In a matter of days, the agency world turned upside down because of the coronavirus. Suddenly, everyone was working from home, events and travel were canceled and the traditional in-person pitch meeting went virtual.

Agencies needed to act fast. 

Pitch meetings have been the same for many years: travel to the client’s location, set up the room with food, freebies or pieces of creative and be sure to make eye contact. But in a virtual environment, many of the usual tactics are off the table.

“It’s all about perfecting the art of live video,” said Wendy Lund, CEO of GCI Health. “We would get really creative bringing in things like food or placemats, those things that you bring into the room to create some drama or theater, but you can’t do that. For us, it’s been about keeping it simple and making sure the ideas come through, the technology comes through and the passion comes through.”

With Zoom pitches, sometimes the little things are what can make the meeting more engaging. VMLY&R Health chief business officer Howard Courtemanche offered a few tips after participating in more than 10 virtual pitches.

“It’s everything from the angle of the camera, standing up rather than sitting down, make sure the light isn’t coming behind you,” he said. “There’s also things like having just one person clicking the slides, who knows the cadence of the speaker. Our new business person knows when I stop talking, they count ‘one-two’ and then click, as opposed to saying ‘next slide.’”

The solution is simply rehearsing. Courtemanche said his teams have never rehearsed more for their pitches. Even with all the extra preparation, making connections via video chat is much more difficult.

The typical pre-meeting chit-chat is often lost in video calls. Even designated time for Q&A can go unused, Courtemanche has noticed. Potential clients simply aren’t asking as many questions in video pitches as in an in-person pitch.

In order to help the potential client get to know the team, pre-submission videos have become much more important.

“Knowing that it can be harder to convey chemistry in a virtual environment, which is really crucial to selecting an agency, we created a video of each person on the team that’s shared with prospective clients in advance,” said Jessie McDonald, VP at Imre Health. “That gives them an idea of our personality and helps our capabilities and creativity shine through.”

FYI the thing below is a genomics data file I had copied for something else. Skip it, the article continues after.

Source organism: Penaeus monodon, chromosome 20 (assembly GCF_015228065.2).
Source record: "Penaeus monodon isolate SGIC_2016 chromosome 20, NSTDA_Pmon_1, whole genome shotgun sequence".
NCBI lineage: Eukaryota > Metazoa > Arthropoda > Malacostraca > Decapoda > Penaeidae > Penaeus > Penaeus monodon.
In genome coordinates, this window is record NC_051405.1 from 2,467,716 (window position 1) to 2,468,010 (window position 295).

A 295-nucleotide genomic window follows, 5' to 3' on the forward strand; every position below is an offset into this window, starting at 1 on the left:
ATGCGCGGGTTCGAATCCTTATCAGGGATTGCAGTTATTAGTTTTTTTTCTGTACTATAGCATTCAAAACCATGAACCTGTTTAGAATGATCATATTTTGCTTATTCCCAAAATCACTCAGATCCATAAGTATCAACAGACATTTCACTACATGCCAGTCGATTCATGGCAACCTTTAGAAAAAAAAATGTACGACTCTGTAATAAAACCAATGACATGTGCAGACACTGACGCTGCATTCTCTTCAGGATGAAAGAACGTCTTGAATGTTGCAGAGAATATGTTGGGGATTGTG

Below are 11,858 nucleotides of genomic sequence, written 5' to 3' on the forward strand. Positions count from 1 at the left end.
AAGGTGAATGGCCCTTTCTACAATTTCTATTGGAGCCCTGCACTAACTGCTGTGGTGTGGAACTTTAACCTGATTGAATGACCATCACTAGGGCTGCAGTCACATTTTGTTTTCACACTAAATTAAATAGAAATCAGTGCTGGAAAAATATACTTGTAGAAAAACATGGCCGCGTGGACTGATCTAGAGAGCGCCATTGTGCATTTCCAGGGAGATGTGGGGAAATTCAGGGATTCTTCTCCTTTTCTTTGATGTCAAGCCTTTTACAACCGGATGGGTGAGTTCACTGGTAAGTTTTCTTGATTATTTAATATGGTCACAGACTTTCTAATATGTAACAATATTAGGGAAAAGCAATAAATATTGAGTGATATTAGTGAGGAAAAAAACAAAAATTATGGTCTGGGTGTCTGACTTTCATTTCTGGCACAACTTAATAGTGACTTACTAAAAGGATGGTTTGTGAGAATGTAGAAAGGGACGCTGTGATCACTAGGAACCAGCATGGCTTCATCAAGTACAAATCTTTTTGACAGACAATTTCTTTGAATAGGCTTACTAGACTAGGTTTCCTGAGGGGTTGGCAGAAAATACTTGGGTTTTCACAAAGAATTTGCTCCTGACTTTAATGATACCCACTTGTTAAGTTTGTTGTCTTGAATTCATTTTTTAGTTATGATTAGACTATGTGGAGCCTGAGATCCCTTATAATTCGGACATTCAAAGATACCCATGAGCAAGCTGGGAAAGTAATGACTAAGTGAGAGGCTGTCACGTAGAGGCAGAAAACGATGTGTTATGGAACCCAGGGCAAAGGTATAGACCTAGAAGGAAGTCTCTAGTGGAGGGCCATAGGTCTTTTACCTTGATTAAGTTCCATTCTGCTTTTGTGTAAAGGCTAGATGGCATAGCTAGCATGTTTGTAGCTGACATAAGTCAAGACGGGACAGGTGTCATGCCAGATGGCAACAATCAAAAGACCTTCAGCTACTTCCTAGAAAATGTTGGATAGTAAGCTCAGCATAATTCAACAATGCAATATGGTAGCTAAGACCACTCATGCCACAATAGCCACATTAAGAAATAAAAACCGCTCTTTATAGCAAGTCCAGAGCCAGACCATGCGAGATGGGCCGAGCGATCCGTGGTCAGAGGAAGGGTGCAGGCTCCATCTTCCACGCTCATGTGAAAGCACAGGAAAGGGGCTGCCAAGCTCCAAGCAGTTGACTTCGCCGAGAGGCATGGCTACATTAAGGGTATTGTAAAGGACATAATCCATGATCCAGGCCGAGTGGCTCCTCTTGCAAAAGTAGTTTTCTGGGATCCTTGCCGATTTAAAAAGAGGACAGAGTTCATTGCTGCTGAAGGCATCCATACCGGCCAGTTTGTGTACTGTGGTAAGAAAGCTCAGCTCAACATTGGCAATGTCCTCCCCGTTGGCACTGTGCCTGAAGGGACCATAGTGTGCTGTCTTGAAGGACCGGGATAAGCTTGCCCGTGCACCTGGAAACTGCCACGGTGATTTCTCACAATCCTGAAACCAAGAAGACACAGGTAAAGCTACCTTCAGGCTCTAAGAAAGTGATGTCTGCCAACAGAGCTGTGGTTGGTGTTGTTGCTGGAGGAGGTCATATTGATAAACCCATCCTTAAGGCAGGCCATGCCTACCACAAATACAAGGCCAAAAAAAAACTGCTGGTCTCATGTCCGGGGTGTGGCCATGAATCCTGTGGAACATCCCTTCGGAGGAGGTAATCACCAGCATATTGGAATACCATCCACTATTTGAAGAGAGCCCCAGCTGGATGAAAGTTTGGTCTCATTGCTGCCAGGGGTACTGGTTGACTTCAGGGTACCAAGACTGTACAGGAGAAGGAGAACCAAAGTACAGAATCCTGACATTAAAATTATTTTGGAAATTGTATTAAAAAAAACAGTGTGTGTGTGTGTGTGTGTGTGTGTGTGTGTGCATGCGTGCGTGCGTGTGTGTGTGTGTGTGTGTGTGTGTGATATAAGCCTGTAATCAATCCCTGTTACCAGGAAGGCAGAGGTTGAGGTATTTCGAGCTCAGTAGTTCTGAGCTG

A perk of the virtual environment is that it allows more people to participate in the pitch. Courtemanche has been able to bring in people across offices to virtual pitches and has found it still “comes off like you’re in one room,” he said.

Lund has found virtual pitches allow more time to focus on the content, rather than travel logistics, booking meeting rooms or ordering catering.

“All the behind the scenes things that the client never sees, we take that time and throw it back into the presentation,” she said. 

A major drawback can be the technology itself. Video conferencing software can be finicky with dropped calls, spotty Wi-Fi and wonky audio and video.

McDonald said her teams always have a backup prepared. If the video call crashes, they are all ready to dial in on their phones in order to keep the pitch running smoothly, which she said has happened. With everyone working from home, there’s also the constant risk of dogs barking or kids barging into the room.

“We have definitely had our fair share of interruptions, like cats meowing,” McDonald said. “Sometimes it’s actually nice. It brings some levity to the conversation. This pandemic and the need to conduct virtual business has leveled the playing field and reminded everyone we’re all human.”

Lund has noticed a similar trend. She has found prospective clients are far more understanding and patient with technology issues or unexpected interruptions then ever.

“When we have had technology meltdowns, clients are very understanding of how hard that is,” Lund said. “When there was a technology glitch in the past, I don’t know if they had the same patience as they do now. We’re all perfecting the technology. Clients have been really amazing and extremely patient and understanding. Everybody wants it to work. Everybody wants these things to go well and we’re all learning from it.”